CO2 sensors are increasingly popular to monitor air quality at home and in business premises. So much so that we tend to forget that the measures are based on rather advanced technologies, requiring some precautions if we want to make sure that we obtain valid measures. So, do we need to calibrate a CO2 sensor and, if we do, how should we do it?
We have two modules that can compute the altitude: the Yocto-GPS and the Yocto-Altimeter. These two modules determine the altitude with two radically different methods. Lets have a look at the advantages and disadvantages of both.
This week, we present the newest module in the range of Yoctopuce temperature sensors: the Yocto-MaxiThermistor. The ideal product if you need to measure temperature at several locations.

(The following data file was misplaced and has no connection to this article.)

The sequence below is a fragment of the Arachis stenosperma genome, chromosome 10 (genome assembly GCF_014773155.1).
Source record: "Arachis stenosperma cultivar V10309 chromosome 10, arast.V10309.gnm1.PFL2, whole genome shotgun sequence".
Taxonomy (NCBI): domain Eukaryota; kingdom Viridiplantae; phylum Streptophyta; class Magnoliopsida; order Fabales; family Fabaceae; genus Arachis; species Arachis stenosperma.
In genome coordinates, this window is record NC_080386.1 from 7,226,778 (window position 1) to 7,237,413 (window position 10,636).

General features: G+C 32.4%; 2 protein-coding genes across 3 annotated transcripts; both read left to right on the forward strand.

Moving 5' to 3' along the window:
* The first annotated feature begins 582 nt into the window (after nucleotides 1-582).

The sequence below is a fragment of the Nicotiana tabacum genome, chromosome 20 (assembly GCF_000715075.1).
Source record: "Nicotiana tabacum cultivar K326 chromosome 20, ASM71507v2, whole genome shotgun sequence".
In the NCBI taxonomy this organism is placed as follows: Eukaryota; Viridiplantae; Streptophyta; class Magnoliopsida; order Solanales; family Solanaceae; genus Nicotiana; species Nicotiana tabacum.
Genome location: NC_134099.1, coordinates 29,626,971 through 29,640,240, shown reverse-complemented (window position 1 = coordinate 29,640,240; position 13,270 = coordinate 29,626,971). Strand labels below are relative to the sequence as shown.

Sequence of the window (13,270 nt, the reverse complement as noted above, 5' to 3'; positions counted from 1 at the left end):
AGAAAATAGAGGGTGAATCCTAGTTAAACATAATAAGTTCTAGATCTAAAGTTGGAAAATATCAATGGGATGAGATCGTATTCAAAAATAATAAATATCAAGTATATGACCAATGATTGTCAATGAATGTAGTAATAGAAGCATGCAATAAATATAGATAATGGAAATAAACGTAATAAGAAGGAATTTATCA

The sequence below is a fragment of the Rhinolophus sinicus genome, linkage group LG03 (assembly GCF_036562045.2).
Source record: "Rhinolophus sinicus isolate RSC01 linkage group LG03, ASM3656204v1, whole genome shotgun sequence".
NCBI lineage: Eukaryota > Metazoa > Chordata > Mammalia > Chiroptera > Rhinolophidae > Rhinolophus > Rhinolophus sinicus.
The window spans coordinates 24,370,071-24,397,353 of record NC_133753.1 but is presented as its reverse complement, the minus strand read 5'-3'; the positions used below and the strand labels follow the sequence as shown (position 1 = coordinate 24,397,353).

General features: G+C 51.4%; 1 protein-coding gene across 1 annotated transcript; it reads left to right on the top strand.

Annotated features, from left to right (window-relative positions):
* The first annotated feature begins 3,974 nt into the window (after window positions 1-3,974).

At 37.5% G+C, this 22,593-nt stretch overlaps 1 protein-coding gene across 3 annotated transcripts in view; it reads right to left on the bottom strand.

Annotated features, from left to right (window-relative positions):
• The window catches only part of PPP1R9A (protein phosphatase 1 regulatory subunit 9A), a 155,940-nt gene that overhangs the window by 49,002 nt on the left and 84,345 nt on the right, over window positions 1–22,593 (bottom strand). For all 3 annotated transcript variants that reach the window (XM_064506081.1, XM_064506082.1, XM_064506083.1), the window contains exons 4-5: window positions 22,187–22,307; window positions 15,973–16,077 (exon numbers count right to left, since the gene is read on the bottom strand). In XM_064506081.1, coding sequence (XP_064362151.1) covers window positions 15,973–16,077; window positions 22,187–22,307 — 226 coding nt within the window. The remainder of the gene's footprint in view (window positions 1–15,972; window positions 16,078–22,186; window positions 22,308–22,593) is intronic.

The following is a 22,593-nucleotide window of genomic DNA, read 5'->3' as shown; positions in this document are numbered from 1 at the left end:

Some time ago, we had to stop making the Yocto-Light because the OSRAM light sensor that we used on this module stopped being produced. As a replacement, we now offer two products: the Yocto-Light-V2, more reactive, based on an AVAGO sensor, and the Yocto-Light-V3, truer to the human eye, based on a ROHM sensor. Let's see how they compare...
When you wanted to measure a distance at a precise location, there wasn't, up to now, any middle range between very expensive laser telemeters (of the Baumer type) and cheap sensors (of the Sharp type). These cheap sensors don't provide a real measured value and are very limited distance-wise. Therefore, we were particularly interested in the LIDAR-Lite project which announced a distance measure of several meters for under $100. Nine months later, the baby is here at last and we can test the final version of the product to try out this new technology.
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